The days without power had drawn on long enough that, for some, new rituals, not entirely unpleasant, were suddenly about to disappear (until the next time?)
Fab 5 Freddy ended up introducing a host of fellow graffiti artists to Astor, who welcomed them with open arms. Then, in 1981, Astor and co-founder Bill Stelling opened the gallery on a whim. He had a space. She had her friends who were artists. Together, they had a gallery. FUN became known for graffiti art. The uptown boys like Fab and Futura, as well as admirers like Keith Haring, Kenny Scharf and Jean-Michel Basquiat all had shows there. B-boys from the Bronx became fixtures in the scene.
"As I have sought to learn about the history of Cooper Union," said school president Jamshed Bharucha, who was appointed president of the school in July, "there has not been a sustainable budget or financial model for at least forty years, and probably going back further."
Bharucha described a $20 million per annum shortfall. The school is expected to decide in the spring how to best get back on firm financial footing.
Fueling this fight are fundamental differences of belief among students, alumni, board members and faculty at the Cooper Union about the significance of its free education to its mission. Bharucha has described it as "a feature"; school administrators talk in terms of access. But others see the free-for-all mantra as the very reason for Cooper Union's existence.(5)
St. Mark’s Bookshop was packed last night at around 6:30 p.m. with people awaiting their hero—or, a guy they hoped would become their hero in a very specific local matter—Michael Moore.
Moore has a book to promote (he told the crowd at the bookstore last night that he had no interest in doing signings at big chain stores), and St. Mark's Bookshop is itself in trouble, and has asked its landlord, Cooper Union, the private engineering, architecture and art college, to reduce its $20,000 monthly rent (with backup from a local petition and a community board resolution).(1)
"It's not just a couple of guys who own a bookstore and want to keep their job," co-owner and co-founder Terry McCoy told the Daily News. "It's an important book store in keeping the identity of the East Village what it is."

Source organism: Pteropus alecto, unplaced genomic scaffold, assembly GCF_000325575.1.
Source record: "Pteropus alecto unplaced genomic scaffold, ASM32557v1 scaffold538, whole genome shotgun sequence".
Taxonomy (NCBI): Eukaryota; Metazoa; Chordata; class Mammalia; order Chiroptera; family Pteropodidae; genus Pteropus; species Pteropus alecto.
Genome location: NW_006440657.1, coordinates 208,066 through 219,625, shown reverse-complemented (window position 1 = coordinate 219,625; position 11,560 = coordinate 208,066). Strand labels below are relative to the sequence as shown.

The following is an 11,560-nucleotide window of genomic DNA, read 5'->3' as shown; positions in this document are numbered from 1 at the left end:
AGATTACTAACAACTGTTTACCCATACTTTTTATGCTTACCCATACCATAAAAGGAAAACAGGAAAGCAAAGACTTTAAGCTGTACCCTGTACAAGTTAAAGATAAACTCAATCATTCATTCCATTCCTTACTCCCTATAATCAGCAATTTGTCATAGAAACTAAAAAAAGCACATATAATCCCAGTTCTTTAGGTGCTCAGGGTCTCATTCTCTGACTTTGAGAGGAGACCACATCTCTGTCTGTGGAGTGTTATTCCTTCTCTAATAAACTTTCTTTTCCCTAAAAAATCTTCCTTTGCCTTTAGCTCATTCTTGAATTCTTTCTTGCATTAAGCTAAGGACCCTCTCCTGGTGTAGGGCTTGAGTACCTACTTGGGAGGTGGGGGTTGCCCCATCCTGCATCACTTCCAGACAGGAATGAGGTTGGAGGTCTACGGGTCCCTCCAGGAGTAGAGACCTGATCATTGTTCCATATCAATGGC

We find that to be important justification for our periodic portraits of neighborhoods based on the bestsellers at their local (and, usually, independent) bookstores. So what, in these troubled times, is selling at the shop?
At 9:30 a.m. on the Saturday of Labor Day weekend, she was on the West Coast for a friend's 30th birthday celebration, her last bit of summer before the fall season starts. And one of her first stops is a concert at John Zorn's Alphabet City arts space, The Stone.
There, she'll play from her forthcoming album on Deutsche Grammophon: A new C.D. of all four sonatas for violin and piano composed by the American maverick Charles Ives. "I was kind of just trying to hang in there at first. Just trying to put everything together," she said of making the album. "There’s so much going on in his music, and in these sonatas."
Each day, the New York tabloids vie to sell readers at the newsstands on outrageous headlines, dramatic photography, and, occasionally, great reporting. Who is today's winner?
There will be no more keg service at this address, and the promise that patrons could pour their own drinks withered long ago. Once, private parties commandeered space for revelries that lasted well into the night, featuring epic beer pong sessions and monster keg stands. It seemed like the good times at Superdive would never end; in fact, its proprietor promised the readers of Eater.com, more than a year ago, “SUPERDIVE will live forever… SUPERDIVE will never close… LONG LIVE SUPERDIVE!”(2)
Seven people testified at the City Planning Commission’s public hearing on a proposed rezoning of an area being called the “Third Avenue Corridor,” and not one of them was against it. All but one were representing someone else, which may have been because this particular issue was taken up two-and-a-half hours into the session, after an incredibly passionate debate about a proposed halfway house somewhere in Brooklyn, or because some of the bosses felt the issue was not controversial enough to require them to make an appearance.
Henrik Ibsen's play Hedda Gabler, about an unhappily married woman in a 19th-century Norwegian town, is set, we are told in the opening stage direction, in "a large drawing-room, well furnished, in good taste."
And, indeed, it's not in a theater, but in a room that meets all of these qualifications—the second-floor living room of a townhouse in the East Village—that a brilliantly crafted but ultimately disappointing production of the play opened on Tuesday night.
This week we spent some time with gubernatorial candidate Andrew Cuomo and congressional candidate Reshma Saujani; some East Village bloggers and their counterparts at the Times; composer Gabriel Prokofiev, chef Jim Lahey, and actor Angelina Jolie. Some Sunday reading for you!(1)
Since the beginning of 2010, the 10009 zip code has racked up more of the types of noise complaints linked to nightlife than any other area in the city, according to the city’s Department of Information Technology and Telecommunications, which collects data from 311 calls. (A second East Village zip code, which extends west from 1st Avenue to 5th Avenue, ranks fourth in that category.)(7)